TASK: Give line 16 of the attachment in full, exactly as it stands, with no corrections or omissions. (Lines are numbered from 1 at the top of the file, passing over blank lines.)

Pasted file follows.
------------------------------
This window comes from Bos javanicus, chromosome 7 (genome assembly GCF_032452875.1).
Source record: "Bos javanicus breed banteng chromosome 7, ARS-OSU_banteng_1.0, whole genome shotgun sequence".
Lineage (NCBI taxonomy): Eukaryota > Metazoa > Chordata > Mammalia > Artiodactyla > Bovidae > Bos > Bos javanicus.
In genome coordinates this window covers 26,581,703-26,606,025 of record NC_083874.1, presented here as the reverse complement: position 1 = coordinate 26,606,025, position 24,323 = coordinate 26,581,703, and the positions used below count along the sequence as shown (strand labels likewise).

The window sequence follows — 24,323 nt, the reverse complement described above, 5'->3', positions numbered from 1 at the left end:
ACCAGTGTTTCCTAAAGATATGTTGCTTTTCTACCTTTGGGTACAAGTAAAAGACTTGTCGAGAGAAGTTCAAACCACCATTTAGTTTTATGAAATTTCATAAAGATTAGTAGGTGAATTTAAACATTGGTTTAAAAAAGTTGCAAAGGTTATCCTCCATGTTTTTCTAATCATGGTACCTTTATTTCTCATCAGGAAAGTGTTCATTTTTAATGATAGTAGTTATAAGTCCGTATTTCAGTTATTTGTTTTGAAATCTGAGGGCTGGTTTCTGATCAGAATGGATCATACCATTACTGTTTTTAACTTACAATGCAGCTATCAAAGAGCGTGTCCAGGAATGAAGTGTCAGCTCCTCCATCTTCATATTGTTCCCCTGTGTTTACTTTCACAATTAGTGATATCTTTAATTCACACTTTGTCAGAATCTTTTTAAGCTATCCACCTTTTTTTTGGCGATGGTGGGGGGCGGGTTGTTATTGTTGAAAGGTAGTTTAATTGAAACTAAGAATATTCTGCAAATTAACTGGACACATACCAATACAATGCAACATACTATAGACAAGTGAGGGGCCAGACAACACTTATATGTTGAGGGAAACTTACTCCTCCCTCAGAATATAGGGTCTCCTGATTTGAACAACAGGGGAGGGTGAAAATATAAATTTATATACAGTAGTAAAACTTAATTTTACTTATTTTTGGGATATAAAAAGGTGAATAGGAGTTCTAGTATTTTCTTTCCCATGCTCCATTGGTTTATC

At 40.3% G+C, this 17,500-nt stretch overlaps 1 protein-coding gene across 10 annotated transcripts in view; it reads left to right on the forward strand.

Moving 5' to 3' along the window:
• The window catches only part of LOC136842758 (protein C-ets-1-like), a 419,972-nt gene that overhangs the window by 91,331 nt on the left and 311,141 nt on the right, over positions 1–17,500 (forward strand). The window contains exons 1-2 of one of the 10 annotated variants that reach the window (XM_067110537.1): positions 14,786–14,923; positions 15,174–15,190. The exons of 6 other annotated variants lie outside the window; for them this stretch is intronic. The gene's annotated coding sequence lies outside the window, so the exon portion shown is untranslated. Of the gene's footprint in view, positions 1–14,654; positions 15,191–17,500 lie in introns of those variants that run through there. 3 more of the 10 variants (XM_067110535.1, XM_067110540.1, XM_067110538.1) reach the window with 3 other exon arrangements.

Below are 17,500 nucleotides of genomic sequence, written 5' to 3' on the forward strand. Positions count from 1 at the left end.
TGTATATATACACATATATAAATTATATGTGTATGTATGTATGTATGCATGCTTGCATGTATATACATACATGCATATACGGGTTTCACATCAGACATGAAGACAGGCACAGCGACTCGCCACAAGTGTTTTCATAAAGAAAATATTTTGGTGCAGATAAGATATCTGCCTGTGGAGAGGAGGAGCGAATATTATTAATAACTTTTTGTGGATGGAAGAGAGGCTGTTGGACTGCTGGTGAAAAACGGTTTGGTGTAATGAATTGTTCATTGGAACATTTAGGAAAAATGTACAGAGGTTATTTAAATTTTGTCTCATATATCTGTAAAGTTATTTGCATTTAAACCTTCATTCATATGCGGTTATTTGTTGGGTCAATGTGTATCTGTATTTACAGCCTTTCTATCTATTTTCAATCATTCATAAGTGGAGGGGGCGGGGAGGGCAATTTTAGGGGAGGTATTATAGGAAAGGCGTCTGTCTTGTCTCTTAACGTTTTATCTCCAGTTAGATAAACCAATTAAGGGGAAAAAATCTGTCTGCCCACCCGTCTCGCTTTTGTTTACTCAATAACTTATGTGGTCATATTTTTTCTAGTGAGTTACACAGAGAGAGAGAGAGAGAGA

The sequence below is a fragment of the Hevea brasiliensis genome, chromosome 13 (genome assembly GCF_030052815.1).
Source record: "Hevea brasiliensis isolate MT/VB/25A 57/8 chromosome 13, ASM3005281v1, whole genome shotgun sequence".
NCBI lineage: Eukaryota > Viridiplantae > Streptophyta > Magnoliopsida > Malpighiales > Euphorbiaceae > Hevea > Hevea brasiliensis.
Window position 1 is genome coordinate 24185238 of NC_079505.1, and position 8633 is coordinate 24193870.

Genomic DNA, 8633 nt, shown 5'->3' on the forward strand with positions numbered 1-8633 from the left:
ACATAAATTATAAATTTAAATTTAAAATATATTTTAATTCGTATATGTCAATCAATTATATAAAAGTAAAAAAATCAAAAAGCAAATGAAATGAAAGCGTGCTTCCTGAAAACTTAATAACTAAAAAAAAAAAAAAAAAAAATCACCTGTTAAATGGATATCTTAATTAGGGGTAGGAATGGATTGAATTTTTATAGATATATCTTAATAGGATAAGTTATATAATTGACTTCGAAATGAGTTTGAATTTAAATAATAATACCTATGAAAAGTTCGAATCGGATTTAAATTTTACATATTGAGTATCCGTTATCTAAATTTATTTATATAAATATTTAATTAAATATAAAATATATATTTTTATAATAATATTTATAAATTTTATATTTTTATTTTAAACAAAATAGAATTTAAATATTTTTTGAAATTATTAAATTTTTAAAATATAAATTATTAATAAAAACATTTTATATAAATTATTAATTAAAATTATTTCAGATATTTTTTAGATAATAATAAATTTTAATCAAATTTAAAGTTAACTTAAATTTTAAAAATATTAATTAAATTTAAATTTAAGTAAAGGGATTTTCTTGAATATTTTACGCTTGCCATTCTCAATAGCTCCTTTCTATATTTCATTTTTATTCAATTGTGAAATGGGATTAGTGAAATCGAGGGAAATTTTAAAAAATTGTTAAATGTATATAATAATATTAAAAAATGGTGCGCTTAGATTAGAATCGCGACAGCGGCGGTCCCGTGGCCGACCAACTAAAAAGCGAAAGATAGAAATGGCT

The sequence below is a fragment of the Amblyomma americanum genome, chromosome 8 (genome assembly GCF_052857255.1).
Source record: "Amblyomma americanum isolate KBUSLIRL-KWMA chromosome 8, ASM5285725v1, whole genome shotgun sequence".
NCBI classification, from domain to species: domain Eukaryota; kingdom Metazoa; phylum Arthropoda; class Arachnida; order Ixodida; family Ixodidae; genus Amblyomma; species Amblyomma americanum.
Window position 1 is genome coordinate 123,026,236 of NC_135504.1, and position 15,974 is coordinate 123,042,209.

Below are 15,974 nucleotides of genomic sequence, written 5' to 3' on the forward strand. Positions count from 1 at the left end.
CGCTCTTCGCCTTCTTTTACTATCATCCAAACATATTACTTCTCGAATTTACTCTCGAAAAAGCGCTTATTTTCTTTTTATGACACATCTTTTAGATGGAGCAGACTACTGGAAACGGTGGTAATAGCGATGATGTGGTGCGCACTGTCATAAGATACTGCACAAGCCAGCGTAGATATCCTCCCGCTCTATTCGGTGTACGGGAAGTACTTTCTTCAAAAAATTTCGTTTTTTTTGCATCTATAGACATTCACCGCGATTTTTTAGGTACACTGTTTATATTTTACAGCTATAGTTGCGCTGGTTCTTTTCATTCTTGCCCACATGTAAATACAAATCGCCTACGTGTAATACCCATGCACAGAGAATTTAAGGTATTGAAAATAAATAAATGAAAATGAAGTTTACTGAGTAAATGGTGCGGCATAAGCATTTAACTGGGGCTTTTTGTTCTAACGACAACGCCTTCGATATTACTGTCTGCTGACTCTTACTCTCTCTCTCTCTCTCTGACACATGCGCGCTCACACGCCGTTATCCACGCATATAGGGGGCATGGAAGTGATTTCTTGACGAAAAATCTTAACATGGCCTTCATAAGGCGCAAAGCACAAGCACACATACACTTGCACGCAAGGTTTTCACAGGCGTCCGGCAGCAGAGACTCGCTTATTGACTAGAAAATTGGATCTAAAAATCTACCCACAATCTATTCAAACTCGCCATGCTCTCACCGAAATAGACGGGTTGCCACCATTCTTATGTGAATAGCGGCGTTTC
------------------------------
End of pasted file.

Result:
Genomic DNA, 8633 nt, shown 5'->3' on the forward strand with positions numbered 1-8633 from the left: